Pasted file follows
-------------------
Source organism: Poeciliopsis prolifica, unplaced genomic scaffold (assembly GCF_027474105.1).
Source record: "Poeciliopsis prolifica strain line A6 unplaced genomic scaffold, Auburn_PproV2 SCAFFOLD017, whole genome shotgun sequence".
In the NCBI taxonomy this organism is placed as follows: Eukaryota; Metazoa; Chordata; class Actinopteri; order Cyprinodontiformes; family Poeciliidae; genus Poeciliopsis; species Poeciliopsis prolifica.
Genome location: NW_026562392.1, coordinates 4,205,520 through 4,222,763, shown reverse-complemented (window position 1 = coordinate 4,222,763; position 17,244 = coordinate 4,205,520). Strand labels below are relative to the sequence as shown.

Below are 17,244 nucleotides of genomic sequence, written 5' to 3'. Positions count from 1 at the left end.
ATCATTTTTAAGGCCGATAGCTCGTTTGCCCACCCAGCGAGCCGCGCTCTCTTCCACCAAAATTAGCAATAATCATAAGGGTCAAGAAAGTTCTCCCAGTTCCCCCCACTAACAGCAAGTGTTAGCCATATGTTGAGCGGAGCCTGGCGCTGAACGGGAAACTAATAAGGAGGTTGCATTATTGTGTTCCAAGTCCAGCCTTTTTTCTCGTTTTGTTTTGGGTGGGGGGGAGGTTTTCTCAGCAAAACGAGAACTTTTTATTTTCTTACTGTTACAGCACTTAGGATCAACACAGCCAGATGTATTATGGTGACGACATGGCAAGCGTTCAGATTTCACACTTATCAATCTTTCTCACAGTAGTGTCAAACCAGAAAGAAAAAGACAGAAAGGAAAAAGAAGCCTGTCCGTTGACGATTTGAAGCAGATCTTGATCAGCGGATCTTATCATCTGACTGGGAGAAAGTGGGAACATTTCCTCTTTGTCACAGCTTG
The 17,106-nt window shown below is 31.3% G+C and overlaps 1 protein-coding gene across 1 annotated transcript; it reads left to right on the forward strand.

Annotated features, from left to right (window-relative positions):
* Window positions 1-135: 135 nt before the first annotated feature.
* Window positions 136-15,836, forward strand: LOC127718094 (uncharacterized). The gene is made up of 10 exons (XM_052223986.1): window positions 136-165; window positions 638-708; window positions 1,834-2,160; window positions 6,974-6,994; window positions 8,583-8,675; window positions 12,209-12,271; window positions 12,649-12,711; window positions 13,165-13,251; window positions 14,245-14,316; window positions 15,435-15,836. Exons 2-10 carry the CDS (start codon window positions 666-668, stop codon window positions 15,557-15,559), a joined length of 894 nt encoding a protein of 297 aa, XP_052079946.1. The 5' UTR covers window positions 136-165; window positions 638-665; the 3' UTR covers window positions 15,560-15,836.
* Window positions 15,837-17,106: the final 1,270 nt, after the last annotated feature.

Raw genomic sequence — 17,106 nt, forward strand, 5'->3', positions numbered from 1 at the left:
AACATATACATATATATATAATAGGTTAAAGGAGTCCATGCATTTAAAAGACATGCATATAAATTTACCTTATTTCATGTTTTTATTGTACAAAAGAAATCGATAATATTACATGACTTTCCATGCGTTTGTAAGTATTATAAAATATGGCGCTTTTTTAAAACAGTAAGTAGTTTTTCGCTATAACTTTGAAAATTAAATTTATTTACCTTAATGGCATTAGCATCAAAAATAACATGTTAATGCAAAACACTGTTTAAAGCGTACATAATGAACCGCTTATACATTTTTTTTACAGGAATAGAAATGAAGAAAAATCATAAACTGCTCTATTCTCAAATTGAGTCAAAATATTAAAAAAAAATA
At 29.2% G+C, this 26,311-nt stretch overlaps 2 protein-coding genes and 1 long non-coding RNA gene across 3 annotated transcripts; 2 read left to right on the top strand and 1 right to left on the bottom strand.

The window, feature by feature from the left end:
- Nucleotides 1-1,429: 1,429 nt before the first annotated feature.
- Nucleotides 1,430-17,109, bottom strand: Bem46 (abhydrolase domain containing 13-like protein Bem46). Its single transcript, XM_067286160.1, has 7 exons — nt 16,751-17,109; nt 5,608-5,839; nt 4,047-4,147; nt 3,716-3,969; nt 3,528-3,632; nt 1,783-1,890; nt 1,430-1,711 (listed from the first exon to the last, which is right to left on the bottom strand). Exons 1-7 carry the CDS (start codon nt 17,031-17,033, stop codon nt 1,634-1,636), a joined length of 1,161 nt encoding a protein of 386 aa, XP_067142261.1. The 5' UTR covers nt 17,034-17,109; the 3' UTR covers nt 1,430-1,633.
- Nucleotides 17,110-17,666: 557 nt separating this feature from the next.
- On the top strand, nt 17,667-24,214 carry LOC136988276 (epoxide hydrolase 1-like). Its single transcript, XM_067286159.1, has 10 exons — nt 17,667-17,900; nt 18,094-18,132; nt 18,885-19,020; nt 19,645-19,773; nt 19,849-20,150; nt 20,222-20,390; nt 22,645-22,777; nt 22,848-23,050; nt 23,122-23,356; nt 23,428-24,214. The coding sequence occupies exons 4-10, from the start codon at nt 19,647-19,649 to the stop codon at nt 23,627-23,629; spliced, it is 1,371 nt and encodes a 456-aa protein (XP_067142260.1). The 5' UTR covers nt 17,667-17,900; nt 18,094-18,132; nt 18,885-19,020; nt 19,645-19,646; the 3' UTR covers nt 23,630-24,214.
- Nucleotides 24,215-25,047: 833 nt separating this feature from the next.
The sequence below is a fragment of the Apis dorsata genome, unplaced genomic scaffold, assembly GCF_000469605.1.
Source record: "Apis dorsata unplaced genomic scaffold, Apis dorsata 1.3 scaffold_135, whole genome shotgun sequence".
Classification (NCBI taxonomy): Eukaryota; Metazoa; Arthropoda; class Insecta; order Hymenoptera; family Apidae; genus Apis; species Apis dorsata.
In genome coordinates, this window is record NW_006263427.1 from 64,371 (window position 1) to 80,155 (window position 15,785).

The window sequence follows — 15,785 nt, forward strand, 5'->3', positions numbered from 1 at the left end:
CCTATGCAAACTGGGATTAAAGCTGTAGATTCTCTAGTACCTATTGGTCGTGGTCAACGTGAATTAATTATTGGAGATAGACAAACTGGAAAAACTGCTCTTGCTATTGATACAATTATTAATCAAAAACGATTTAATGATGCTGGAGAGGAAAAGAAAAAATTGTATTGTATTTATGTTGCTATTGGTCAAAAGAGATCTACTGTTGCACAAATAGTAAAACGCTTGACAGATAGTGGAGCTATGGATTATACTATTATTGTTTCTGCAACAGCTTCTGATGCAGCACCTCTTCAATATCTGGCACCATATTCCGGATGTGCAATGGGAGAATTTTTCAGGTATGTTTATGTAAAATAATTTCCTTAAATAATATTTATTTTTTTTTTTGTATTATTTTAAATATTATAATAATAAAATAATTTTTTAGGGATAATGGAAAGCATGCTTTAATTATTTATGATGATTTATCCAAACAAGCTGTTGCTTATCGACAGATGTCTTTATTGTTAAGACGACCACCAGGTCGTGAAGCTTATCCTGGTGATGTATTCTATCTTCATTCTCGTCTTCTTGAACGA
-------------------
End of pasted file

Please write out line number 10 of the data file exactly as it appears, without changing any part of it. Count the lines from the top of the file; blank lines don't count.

* Window positions 136-15,836, forward strand: LOC127718094 (uncharacterized). The gene is made up of 10 exons (XM_052223986.1): window positions 136-165; window positions 638-708; window positions 1,834-2,160; window positions 6,974-6,994; window positions 8,583-8,675; window positions 12,209-12,271; window positions 12,649-12,711; window positions 13,165-13,251; window positions 14,245-14,316; window positions 15,435-15,836. Exons 2-10 carry the CDS (start codon window positions 666-668, stop codon window positions 15,557-15,559), a joined length of 894 nt encoding a protein of 297 aa, XP_052079946.1. The 5' UTR covers window positions 136-165; window positions 638-665; the 3' UTR covers window positions 15,560-15,836.